# Similar triangles, looking for demonstration

Werg22
I need an algebric proof of the theorem of similar triangles (C/c=A/a=B/b).

Homework Helper
Proof of what exactly?

Werg22
TD said:
Proof of what exactly?

For two similar triangles, that A/a=C/c=B/b.

Homework Helper
I take it you mean the sides with A,B,C and a,b,c?

Your proof would depend on who you define similar triangles, I assume that's saying that the corresponding angles of both triangles are the same.

mathmike
wouldnt the proof be something like this

Sin A / a = Sin B /b = Sin C / c

Werg22
mathmike said:
wouldnt the proof be something like this

Sin A / a = Sin B /b = Sin C / c

Well trigonometric functions don't proove the theorem, they are a product of it so it is not really a proof... Anyway I'm putting my mind into it and I hope to find why it is so.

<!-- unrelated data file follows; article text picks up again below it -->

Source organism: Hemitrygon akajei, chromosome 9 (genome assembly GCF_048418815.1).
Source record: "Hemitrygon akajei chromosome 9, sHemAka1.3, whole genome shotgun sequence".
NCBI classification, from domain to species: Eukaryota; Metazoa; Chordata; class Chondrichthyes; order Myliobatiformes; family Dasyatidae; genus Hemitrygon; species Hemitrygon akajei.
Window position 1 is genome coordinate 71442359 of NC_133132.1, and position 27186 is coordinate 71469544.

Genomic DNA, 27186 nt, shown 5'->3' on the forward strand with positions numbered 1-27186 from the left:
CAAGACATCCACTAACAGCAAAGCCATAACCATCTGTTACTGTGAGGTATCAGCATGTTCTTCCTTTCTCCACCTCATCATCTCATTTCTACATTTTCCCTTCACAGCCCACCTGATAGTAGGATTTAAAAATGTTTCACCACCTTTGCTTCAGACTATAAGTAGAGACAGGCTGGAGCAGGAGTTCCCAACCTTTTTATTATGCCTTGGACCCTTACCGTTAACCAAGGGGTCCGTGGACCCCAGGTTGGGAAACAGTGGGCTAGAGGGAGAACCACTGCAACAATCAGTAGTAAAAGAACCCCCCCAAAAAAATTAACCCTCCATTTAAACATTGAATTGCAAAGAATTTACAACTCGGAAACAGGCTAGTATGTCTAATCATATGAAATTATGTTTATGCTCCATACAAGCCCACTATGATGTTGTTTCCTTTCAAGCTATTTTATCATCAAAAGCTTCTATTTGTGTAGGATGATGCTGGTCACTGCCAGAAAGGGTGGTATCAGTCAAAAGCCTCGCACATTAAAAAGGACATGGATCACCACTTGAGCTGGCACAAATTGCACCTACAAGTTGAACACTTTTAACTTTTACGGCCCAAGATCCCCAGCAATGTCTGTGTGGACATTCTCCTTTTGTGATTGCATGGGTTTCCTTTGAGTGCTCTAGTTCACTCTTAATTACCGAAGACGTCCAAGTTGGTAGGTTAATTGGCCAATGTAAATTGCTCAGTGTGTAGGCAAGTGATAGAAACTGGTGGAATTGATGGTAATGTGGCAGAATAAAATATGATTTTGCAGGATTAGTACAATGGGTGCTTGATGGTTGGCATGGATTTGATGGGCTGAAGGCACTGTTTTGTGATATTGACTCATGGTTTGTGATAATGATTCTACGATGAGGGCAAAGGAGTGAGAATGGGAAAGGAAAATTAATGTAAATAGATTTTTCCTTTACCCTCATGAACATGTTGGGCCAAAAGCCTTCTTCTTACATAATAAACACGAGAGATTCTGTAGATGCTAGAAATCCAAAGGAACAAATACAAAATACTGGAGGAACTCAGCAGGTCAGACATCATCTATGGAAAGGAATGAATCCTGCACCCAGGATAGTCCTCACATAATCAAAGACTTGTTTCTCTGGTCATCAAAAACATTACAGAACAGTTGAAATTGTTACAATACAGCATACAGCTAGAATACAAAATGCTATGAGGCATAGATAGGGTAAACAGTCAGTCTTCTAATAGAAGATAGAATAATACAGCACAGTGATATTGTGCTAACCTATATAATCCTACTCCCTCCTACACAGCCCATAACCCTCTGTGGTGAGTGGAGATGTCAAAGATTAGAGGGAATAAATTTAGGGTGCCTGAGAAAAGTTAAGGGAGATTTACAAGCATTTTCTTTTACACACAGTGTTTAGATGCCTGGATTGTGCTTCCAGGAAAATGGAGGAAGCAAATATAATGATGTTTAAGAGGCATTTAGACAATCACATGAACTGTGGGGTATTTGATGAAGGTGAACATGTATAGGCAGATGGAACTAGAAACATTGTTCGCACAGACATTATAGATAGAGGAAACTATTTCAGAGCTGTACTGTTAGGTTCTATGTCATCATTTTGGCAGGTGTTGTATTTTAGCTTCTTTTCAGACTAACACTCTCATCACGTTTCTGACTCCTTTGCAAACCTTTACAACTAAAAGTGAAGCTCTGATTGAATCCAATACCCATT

Homework Helper
Werg,

Your problem is actually pretty straightforward but the question I have for you is "What have you tried so far?" This sounds like a homework problem.

Werg22
I was finally able to proove it. Here is my solution, but perhaps there is simplest one and I would like someone to show it...

1.Two similar right triangles of sides a,b,c and x,y,z.

The following is true:

(c+z)^2=(a+x)^2+(b+y)^2
c^2 + z^2 + 2cz=a^2 + x^2 + 2xa + b^2 + y^2 + 2by
Since c^2=a^2 + b^2, and z^2=x^2 + y^2,
2cz=2xa + 2by
cz=xa + by
For simplifying purpose, square the equation;

(cz)^2=(xa + by)^2
then
(cz)^2=(xa + by)^2

(x^2 + y^2)(a^2 + b^2)=(xa + by)^2

(ax)^2 + (xb)^2 + (ay)^2 + (by)^2=(ax)^2 + (by)^2 + 2xaby

So

(xb)^2 + (ay)^2 - 2xaby = 0

Factorising, we find that

(xb-ay)^2=0
xb=ay
y/b=x/a

To proove that z/c=x/a=y/b,

x/a=y/b
y=bx/a
and
b=ay/x

(z/c)^2=(x^2 + y^2)/(a^2 + b^2);
(z/c)^2=(x^2 + (bx/a)^2)/(a^2 + (ay/x)^2)
(z/c)^2=(x^2(1+(b/a)^2)/(a^2((y/x)^2 + 1)

Since we know that b/a=y/x, we obtain the result
(z/c)^2=(x/a)^2
z/c=x/a=y/b

Since any triangle can be decomposed into two right triangles, it is easy to prove that the rule is general.

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